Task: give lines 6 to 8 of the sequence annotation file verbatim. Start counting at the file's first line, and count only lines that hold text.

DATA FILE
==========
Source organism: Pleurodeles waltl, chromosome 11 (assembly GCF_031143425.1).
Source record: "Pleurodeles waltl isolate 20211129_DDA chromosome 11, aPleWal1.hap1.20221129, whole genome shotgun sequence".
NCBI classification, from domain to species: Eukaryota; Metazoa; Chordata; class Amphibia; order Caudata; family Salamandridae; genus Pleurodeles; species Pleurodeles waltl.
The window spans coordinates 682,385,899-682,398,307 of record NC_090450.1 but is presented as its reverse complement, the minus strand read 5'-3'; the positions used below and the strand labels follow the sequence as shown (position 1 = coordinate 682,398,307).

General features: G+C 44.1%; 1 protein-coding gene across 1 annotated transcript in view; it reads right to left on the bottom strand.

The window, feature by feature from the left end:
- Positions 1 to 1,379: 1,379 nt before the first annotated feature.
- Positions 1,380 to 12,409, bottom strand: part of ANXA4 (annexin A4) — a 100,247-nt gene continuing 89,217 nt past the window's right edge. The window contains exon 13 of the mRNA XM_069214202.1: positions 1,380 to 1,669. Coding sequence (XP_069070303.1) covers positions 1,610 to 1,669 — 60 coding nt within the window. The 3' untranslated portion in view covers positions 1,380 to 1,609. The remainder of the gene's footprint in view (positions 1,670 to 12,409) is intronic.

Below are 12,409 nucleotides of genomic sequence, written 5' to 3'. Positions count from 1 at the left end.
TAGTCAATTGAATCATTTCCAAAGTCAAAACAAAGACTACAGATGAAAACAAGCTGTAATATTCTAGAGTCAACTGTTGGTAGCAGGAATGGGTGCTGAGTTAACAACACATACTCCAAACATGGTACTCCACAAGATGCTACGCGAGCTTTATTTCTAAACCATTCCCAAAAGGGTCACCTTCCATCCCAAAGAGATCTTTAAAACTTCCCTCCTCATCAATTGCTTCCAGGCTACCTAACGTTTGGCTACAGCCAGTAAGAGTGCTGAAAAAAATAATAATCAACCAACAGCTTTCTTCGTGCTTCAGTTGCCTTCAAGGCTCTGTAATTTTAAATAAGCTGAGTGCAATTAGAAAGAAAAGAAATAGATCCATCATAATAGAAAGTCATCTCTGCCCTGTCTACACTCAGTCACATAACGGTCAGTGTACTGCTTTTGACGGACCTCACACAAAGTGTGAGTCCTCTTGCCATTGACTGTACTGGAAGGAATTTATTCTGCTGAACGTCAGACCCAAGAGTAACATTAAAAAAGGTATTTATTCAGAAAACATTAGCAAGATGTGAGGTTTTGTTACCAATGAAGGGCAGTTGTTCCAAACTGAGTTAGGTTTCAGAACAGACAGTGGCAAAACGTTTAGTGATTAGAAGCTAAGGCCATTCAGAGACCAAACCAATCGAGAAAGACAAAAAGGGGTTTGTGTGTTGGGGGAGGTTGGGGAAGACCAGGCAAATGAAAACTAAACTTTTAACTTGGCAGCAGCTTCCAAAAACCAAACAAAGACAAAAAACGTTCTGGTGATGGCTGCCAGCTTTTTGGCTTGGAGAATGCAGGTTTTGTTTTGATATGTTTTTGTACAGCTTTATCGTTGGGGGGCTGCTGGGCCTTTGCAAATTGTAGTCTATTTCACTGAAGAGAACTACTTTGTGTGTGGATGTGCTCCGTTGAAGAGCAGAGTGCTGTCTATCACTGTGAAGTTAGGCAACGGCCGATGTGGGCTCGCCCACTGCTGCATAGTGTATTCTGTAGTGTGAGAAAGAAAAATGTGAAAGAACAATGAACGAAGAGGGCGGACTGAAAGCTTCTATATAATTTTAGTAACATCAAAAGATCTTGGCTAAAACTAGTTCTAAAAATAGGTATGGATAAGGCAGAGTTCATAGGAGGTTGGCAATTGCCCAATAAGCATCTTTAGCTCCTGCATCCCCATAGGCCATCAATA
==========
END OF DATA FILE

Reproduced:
The window, feature by feature from the left end:
- Positions 1 to 1,379: 1,379 nt before the first annotated feature.
- Positions 1,380 to 12,409, bottom strand: part of ANXA4 (annexin A4) — a 100,247-nt gene continuing 89,217 nt past the window's right edge. The window contains exon 13 of the mRNA XM_069214202.1: positions 1,380 to 1,669. Coding sequence (XP_069070303.1) covers positions 1,610 to 1,669 — 60 coding nt within the window. The 3' untranslated portion in view covers positions 1,380 to 1,609. The remainder of the gene's footprint in view (positions 1,670 to 12,409) is intronic.